The 2000s - or noughties - stand as a monumental failure to speak truth to power.

And that is being highlighted right now. The audacity of Tony Blair to front the Chilcott Inquiry into Britain's involvement in the Iraq war and repeat ad nauseum the little lies, obfuscations and the failure to provide even the most minimal form of moral leadership while even the most conservative right-wingers have moved into a more balanced view of the whole sorry illegal excursion, stands as testimony to his utter unsuitability to be a UN peace envoy.

IN ADDITION, the Guardian is reporting that he is up to his old tricks - trying to spin Tehran as a the next real threat. http://www.guardian.co.uk/uk/2010/ja...n-spin-chilcot - He mentioned Iran 58 times and put them in the same category as Iraq - even while defending his policies on Iraq. How monstrously offensive to the families of the fallen soldiers who are most deserving of some sort of decent explanation from the politicians that sent their sons to die.

Where were our journalists? They knew . Only now, Peter Hartcher comes out and says that Avatar's Earthlings are Not Nearly as Monstrous As Bush http://www.smh.com.au/opinion/politi...0125-mugw.html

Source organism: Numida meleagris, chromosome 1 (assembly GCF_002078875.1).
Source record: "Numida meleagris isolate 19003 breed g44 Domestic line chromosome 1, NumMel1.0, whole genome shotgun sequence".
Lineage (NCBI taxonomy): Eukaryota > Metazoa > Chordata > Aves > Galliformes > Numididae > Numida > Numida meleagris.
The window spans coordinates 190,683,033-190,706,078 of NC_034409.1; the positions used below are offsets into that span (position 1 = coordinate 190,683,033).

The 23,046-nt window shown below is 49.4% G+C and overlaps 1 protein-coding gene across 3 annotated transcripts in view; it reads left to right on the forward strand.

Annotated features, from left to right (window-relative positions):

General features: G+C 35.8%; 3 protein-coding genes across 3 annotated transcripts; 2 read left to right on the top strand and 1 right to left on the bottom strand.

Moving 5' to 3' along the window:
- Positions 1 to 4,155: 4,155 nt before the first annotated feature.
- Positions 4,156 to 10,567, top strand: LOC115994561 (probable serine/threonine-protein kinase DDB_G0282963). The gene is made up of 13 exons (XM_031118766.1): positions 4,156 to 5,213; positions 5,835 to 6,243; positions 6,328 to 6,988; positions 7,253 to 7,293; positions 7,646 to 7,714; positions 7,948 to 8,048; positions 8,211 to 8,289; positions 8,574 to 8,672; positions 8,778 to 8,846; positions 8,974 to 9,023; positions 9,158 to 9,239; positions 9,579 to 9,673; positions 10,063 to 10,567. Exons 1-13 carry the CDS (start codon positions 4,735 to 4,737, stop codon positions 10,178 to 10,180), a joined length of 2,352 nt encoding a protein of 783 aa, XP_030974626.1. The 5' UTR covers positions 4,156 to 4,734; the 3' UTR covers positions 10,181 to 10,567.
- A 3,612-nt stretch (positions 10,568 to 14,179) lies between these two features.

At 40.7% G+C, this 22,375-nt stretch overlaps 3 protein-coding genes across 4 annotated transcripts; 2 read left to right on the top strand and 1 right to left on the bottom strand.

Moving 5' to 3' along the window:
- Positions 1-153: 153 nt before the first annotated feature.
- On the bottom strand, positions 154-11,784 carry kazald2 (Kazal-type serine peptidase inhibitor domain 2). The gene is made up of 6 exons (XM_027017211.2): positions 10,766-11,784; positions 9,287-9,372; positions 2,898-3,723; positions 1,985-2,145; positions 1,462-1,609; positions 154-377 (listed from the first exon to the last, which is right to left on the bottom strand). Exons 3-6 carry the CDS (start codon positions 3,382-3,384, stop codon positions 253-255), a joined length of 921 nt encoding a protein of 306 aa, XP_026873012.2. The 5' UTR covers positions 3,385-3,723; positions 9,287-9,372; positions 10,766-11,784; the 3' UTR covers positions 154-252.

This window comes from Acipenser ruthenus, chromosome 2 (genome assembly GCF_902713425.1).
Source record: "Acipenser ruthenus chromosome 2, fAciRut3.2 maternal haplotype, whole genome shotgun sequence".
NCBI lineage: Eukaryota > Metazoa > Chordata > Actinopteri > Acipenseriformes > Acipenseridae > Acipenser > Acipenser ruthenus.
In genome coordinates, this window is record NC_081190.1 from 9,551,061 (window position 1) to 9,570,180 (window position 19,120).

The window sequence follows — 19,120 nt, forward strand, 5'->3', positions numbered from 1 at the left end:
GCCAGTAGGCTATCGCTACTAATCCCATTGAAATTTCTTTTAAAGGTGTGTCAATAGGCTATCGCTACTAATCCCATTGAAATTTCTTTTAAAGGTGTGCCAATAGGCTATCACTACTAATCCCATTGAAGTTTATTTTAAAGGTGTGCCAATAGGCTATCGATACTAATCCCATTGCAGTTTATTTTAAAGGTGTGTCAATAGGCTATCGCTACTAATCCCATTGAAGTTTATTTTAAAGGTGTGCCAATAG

I am not pretending to know his record in the lead up to the war - but where are the Robert Fisk's and the Sy Hersh's in Australia?

I think only seeing Blair, Bush or Howard in the dock will send a message to others who think that it is OK to wage a war against the strongest international legal advice. I was under the impression that we all lived in a liberal democracy where the media was the Fourth Estate.

I thought it would be good to start a thread where contributors could NAME abuses of power.

There is mine: Outraged that Tony Blair is using an inquiry into his illegal and morally reprehensible behaviour to perpetrate the very thing he has been called to account for - spinning a war.